The more you shared memories that broke
off inside you, the longer I stayed every time you hit me.
At nineteen, I thought that was love.
Soldier-you smoked opium to forget boys,
whose high-pitched voices chimed about promises
of bikes, rice above rations, even a lamb.
Khomeini, short on tanks and men, ordered soldiers
to take boys, to teach them a new game called mine-sweeping.
Those who won “shaheed shod”, became martyrs.
Open-air trucks dropped boys off daily then near the front,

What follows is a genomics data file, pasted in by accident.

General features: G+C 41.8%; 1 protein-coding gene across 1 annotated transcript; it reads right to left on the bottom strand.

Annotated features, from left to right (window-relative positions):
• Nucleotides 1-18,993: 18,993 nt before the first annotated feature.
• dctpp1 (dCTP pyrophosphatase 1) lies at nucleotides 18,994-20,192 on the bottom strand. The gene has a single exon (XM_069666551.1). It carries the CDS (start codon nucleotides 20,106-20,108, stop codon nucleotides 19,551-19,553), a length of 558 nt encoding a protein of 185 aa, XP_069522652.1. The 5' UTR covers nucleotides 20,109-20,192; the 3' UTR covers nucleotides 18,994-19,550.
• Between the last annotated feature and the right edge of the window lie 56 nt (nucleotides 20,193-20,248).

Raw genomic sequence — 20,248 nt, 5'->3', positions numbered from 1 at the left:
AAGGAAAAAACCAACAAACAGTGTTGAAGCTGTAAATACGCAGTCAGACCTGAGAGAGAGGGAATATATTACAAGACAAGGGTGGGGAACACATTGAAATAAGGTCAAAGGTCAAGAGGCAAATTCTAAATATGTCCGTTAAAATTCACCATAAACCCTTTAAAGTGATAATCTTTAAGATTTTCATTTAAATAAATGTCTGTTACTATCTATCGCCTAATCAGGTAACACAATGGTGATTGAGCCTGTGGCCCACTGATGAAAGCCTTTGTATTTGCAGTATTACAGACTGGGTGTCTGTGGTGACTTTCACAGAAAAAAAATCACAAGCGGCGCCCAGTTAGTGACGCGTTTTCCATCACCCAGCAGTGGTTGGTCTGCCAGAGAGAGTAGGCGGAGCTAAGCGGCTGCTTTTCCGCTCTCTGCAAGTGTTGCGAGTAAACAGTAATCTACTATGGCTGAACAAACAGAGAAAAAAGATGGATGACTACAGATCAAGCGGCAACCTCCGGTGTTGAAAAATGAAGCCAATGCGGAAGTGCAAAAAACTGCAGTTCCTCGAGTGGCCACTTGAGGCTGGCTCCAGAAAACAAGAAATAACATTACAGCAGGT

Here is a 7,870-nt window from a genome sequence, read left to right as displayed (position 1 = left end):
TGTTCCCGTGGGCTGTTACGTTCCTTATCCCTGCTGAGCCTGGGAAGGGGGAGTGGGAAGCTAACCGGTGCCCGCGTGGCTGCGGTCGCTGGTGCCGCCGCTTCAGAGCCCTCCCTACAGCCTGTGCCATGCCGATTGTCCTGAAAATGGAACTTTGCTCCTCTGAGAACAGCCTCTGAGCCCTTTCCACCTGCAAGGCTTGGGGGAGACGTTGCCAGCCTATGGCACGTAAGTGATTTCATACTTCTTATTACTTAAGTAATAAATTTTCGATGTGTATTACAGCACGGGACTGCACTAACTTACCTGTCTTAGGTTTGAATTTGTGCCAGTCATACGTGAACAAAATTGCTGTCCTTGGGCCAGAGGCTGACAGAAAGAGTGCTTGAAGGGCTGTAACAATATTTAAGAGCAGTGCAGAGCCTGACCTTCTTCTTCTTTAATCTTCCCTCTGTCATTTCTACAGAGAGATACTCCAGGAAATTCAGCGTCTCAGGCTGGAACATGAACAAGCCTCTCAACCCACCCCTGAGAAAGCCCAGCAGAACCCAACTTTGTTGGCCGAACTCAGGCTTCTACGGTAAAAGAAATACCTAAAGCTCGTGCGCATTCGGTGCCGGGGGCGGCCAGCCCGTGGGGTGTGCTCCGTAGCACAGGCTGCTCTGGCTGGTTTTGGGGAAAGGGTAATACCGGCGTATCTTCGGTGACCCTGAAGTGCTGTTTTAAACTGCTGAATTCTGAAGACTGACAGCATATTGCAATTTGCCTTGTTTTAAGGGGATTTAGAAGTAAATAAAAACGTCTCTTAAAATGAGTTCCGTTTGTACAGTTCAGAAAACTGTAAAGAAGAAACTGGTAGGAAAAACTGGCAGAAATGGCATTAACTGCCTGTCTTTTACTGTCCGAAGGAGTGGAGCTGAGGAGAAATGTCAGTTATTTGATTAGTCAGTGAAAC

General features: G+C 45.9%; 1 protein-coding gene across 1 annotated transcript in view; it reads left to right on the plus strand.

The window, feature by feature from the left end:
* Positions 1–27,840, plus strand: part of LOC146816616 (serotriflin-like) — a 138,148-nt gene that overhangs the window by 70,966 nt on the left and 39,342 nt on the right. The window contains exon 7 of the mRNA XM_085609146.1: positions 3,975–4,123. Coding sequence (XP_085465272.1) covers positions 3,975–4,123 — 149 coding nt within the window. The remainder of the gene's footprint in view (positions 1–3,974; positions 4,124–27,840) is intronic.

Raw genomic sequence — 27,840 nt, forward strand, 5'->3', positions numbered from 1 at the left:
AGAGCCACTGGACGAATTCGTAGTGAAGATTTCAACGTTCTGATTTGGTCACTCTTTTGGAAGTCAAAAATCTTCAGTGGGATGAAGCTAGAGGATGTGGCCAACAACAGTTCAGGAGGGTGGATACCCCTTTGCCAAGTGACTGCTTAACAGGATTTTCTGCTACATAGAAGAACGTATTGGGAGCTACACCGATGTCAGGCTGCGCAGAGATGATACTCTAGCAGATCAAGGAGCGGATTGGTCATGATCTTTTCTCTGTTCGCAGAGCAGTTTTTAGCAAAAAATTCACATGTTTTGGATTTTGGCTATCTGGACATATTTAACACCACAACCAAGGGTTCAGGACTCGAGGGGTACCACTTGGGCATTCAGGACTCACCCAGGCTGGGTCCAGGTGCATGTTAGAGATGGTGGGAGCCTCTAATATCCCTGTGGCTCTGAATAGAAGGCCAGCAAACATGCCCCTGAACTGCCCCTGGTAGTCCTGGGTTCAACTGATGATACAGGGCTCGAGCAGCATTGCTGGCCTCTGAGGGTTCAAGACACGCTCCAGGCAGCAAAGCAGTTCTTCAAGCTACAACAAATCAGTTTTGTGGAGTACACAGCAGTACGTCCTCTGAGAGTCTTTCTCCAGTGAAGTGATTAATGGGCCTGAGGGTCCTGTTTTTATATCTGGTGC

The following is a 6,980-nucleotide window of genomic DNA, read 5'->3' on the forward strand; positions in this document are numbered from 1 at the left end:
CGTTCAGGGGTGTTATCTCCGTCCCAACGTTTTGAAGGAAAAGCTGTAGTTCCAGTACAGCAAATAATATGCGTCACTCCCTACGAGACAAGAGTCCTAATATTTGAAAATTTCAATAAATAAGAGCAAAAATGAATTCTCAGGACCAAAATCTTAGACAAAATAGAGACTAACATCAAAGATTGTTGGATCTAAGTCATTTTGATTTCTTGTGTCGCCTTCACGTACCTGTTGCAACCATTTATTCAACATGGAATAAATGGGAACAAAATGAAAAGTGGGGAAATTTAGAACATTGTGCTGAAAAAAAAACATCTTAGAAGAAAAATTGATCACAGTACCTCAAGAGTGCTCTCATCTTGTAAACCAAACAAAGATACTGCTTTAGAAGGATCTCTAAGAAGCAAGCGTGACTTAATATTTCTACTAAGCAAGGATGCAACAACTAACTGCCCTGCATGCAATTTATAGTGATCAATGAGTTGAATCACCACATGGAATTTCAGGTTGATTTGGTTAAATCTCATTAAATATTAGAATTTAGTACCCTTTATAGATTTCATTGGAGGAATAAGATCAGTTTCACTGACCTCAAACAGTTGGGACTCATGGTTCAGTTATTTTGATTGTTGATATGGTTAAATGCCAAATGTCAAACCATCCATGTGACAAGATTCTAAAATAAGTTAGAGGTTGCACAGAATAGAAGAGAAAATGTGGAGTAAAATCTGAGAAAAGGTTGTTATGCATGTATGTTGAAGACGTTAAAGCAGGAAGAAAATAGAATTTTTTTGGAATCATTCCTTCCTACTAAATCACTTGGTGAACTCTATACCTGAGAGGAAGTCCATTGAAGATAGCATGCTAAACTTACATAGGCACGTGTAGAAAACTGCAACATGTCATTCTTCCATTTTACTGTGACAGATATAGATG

where your troop was ordered up dunes to man
anti-aircraft guns. Boys fingered plastic keys
painted gold, oohed at khaki jackets, new and stamped:
“Permission from Imam Khomeini to enter heaven.”
They didn’t even question the rope looped between their wrists.
Exile-you chain-smoked Marlboros, tried to forget them,
but the more you tried, the harder it was for your fists to open
and remember why you loved me.